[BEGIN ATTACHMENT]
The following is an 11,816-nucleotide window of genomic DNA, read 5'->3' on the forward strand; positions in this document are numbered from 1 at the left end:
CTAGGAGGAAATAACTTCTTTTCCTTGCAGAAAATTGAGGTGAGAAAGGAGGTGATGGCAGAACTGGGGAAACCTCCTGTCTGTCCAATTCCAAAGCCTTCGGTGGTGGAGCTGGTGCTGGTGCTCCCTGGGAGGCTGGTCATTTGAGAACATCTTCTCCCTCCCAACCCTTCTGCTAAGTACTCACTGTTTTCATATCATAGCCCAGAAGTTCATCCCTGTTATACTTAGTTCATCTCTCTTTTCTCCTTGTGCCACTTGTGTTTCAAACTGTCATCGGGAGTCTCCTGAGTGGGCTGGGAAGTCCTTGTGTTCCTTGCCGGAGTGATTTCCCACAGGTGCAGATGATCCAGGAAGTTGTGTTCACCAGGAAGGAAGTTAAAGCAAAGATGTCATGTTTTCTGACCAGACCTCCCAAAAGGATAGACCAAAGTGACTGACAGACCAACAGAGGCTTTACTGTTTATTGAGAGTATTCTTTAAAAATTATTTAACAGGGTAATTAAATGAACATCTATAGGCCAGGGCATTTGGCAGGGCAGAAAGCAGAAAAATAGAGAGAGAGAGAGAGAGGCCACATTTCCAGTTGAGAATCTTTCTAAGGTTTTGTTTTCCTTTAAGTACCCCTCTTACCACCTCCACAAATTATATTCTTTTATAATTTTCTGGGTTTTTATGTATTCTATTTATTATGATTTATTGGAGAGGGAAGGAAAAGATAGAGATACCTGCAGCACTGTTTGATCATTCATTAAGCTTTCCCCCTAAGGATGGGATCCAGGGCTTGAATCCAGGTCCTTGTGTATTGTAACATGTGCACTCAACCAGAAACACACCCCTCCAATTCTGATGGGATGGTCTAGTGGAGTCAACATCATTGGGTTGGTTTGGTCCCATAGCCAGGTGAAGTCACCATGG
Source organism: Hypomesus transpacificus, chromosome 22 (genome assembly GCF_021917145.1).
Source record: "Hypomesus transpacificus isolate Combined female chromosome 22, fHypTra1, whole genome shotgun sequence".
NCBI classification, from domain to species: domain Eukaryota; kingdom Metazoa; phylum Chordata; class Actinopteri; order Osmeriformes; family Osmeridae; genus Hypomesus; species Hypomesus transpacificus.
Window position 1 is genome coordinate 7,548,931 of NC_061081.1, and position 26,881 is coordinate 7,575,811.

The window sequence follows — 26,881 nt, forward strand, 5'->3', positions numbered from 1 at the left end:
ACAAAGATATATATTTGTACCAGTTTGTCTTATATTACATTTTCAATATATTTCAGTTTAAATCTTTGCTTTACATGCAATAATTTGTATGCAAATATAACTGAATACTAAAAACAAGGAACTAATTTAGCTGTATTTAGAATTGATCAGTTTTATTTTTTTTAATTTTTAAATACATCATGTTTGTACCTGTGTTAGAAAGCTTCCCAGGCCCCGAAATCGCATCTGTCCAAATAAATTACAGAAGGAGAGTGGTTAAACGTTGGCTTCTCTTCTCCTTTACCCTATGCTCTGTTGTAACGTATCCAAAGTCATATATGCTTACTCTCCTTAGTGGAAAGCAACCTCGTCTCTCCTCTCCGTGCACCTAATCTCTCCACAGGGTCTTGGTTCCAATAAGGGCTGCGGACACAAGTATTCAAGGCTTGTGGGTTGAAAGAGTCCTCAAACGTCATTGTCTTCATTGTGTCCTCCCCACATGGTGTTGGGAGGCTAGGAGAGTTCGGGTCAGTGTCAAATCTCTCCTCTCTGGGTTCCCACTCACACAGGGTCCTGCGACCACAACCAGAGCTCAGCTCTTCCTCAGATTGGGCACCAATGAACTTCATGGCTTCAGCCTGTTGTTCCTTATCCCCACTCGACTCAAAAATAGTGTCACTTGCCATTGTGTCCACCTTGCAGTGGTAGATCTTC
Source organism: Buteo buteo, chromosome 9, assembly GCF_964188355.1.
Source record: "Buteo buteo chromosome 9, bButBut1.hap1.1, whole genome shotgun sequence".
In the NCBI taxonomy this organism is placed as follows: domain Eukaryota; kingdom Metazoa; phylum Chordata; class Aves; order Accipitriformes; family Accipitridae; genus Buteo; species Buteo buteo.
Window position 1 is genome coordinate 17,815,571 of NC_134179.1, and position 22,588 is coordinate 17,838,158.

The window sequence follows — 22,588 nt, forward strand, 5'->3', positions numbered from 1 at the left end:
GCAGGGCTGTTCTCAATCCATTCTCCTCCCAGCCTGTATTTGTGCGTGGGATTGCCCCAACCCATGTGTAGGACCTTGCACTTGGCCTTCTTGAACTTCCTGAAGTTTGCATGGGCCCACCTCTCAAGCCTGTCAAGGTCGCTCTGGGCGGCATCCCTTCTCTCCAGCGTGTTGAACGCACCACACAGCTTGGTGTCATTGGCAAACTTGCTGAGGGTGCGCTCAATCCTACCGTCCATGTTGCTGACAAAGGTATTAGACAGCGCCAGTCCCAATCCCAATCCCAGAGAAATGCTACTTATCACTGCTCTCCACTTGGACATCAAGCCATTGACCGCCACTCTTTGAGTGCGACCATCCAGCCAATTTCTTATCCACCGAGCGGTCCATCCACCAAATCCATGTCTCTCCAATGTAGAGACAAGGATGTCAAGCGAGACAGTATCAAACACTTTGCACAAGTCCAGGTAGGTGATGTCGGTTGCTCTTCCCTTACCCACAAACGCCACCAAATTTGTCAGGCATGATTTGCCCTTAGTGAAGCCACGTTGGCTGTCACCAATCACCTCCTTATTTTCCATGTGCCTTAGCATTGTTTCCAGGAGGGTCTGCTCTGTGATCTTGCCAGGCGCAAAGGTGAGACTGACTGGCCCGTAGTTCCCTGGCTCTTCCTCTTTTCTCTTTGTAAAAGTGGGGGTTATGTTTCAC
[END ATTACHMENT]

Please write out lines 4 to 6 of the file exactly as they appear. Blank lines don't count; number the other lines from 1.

Source record: "Hypomesus transpacificus isolate Combined female chromosome 22, fHypTra1, whole genome shotgun sequence".
NCBI classification, from domain to species: domain Eukaryota; kingdom Metazoa; phylum Chordata; class Actinopteri; order Osmeriformes; family Osmeridae; genus Hypomesus; species Hypomesus transpacificus.
Window position 1 is genome coordinate 7,548,931 of NC_061081.1, and position 26,881 is coordinate 7,575,811.